New Jersey governor considers 5-year extension of internet gambling
Jun 30, 2023, 2:36 PM
(AP Photo/Wayne Parry)
TRENTON, N.J. (AP) — A bill to extend internet gambling in New Jersey for another five years is in the hands of Gov. Phil Murphy, following its approval Friday by the state Legislature.
The measure was approved by the state Assembly and Senate with minimal opposition from lawmakers, and now goes to the Democratic governor for action.
But the approval did little to dispel the mystery surrounding unexpected and unannounced changes made to the bill earlier this week that have rankled the Atlantic City casino industry.
Internet gambling began in New Jersey 10 years ago. The original renewal bill would have extended it for another 10 years.
But on Tuesday, an Assembly panel cut that to just two years without discussing or even announcing the change. Since then, lawmakers have repeatedly declined to say why the extension was shortened. The next day, the extension was set at five years — again, without explanation.
The trade association for the Atlantic City casino industry has said a full 10-year extension is vital to the continued success of the casinos.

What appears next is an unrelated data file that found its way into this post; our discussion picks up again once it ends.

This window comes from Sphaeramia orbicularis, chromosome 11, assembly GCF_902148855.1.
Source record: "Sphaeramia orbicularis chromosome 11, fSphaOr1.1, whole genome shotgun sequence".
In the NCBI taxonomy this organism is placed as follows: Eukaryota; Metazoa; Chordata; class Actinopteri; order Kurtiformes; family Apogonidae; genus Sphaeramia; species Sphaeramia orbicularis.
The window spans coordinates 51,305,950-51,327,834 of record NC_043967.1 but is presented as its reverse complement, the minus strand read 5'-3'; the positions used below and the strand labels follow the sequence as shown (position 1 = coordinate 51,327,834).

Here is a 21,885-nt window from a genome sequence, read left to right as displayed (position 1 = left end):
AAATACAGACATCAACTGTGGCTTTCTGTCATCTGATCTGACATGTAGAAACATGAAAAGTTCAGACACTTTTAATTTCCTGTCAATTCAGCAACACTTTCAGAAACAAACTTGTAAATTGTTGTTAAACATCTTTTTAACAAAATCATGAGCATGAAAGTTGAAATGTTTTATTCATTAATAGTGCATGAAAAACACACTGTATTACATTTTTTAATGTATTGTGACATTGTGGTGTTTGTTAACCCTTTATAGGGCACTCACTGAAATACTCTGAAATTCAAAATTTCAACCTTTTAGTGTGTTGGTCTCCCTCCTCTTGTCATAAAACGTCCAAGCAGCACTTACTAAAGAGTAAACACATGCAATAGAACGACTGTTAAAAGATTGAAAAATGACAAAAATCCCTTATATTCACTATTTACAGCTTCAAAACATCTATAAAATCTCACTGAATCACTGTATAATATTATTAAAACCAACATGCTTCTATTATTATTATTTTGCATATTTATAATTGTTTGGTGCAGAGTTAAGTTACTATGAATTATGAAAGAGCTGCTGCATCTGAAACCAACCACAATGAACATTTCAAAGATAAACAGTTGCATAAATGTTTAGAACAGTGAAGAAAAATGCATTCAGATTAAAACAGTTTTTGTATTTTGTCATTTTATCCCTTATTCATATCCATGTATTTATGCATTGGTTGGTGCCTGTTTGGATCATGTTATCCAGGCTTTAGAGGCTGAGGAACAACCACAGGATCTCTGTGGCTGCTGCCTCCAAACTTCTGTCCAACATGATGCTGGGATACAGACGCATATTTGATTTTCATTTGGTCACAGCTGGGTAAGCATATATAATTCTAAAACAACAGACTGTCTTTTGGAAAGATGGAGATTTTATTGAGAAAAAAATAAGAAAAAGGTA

Daniel Heneghan, a gambling industry consultant, said the changes may already have damaged New Jersey’s nation-leading internet gambling market.
“Reducing the time from 10 years to five years is the wrong way to go,” said Heneghan, who previously covered the Atlantic City gambling industry as a newspaper reporter and then worked as a spokesperson for the state Casino Control Commission. “It sends the wrong message to companies interested in being involved in internet gaming.”
Since New Jersey began taking internet bets in November 2013, Atlantic City’s casinos and their online partners have won $6.29 billion from gamblers, according to the American Gaming Association, the casino industry’s national trade group. That does not include money from online sports bets.
Internet gambling was widely credited with helping Atlantic City’s casinos stay afloat during 3 1/2 months of shutdowns in 2020 at the start of the pandemic, as well as in the lean months that followed the casinos reopening, as many gamblers remained wary of venturing out to crowded indoor spaces.
There was some speculation this week among Atlantic City casino and political officials that the Legislature’s move might represent potential leverage over the city in terms of possibly raising the amount of gambling taxes collected by the state in the future. That rate is 8% on in-person winnings from gamblers at casinos, 13% for online sports betting and 15% for internet gambling.
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